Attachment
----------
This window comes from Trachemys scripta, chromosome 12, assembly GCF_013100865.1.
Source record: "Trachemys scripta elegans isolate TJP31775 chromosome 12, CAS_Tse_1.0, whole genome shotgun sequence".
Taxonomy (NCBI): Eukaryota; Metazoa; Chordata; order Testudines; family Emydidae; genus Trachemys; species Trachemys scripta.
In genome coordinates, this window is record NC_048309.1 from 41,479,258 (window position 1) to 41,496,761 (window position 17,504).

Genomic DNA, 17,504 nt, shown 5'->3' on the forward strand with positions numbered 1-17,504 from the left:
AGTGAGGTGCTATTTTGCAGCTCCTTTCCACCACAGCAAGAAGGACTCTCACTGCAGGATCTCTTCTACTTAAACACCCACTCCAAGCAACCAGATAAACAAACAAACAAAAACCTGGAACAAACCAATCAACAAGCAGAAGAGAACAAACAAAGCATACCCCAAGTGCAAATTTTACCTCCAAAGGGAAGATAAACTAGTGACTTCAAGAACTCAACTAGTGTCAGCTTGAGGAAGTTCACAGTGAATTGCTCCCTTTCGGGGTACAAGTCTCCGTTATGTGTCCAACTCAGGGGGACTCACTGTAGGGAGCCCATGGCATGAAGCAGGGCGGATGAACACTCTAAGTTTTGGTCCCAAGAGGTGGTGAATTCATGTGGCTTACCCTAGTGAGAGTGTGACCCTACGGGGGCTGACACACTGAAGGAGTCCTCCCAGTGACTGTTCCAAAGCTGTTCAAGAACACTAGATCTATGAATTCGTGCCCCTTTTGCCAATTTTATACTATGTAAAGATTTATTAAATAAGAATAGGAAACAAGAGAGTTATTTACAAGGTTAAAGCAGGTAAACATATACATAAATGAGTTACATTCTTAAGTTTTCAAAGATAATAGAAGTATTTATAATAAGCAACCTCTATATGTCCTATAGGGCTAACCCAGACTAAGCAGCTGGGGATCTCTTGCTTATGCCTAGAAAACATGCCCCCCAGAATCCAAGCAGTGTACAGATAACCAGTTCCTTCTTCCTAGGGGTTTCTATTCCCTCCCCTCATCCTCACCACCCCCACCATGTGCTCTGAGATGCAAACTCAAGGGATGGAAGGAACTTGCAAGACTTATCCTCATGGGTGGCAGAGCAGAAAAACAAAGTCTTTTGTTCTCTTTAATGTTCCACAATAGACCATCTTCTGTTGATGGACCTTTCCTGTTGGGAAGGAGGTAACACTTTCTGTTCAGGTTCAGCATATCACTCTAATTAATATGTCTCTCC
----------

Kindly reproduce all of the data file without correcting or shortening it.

This window comes from Trachemys scripta, chromosome 12, assembly GCF_013100865.1.
Source record: "Trachemys scripta elegans isolate TJP31775 chromosome 12, CAS_Tse_1.0, whole genome shotgun sequence".
Taxonomy (NCBI): Eukaryota; Metazoa; Chordata; order Testudines; family Emydidae; genus Trachemys; species Trachemys scripta.
In genome coordinates, this window is record NC_048309.1 from 41,479,258 (window position 1) to 41,496,761 (window position 17,504).

Genomic DNA, 17,504 nt, shown 5'->3' on the forward strand with positions numbered 1-17,504 from the left:
AGTGAGGTGCTATTTTGCAGCTCCTTTCCACCACAGCAAGAAGGACTCTCACTGCAGGATCTCTTCTACTTAAACACCCACTCCAAGCAACCAGATAAACAAACAAACAAAAACCTGGAACAAACCAATCAACAAGCAGAAGAGAACAAACAAAGCATACCCCAAGTGCAAATTTTACCTCCAAAGGGAAGATAAACTAGTGACTTCAAGAACTCAACTAGTGTCAGCTTGAGGAAGTTCACAGTGAATTGCTCCCTTTCGGGGTACAAGTCTCCGTTATGTGTCCAACTCAGGGGGACTCACTGTAGGGAGCCCATGGCATGAAGCAGGGCGGATGAACACTCTAAGTTTTGGTCCCAAGAGGTGGTGAATTCATGTGGCTTACCCTAGTGAGAGTGTGACCCTACGGGGGCTGACACACTGAAGGAGTCCTCCCAGTGACTGTTCCAAAGCTGTTCAAGAACACTAGATCTATGAATTCGTGCCCCTTTTGCCAATTTTATACTATGTAAAGATTTATTAAATAAGAATAGGAAACAAGAGAGTTATTTACAAGGTTAAAGCAGGTAAACATATACATAAATGAGTTACATTCTTAAGTTTTCAAAGATAATAGAAGTATTTATAATAAGCAACCTCTATATGTCCTATAGGGCTAACCCAGACTAAGCAGCTGGGGATCTCTTGCTTATGCCTAGAAAACATGCCCCCCAGAATCCAAGCAGTGTACAGATAACCAGTTCCTTCTTCCTAGGGGTTTCTATTCCCTCCCCTCATCCTCACCACCCCCACCATGTGCTCTGAGATGCAAACTCAAGGGATGGAAGGAACTTGCAAGACTTATCCTCATGGGTGGCAGAGCAGAAAAACAAAGTCTTTTGTTCTCTTTAATGTTCCACAATAGACCATCTTCTGTTGATGGACCTTTCCTGTTGGGAAGGAGGTAACACTTTCTGTTCAGGTTCAGCATATCACTCTAATTAATATGTCTCTCC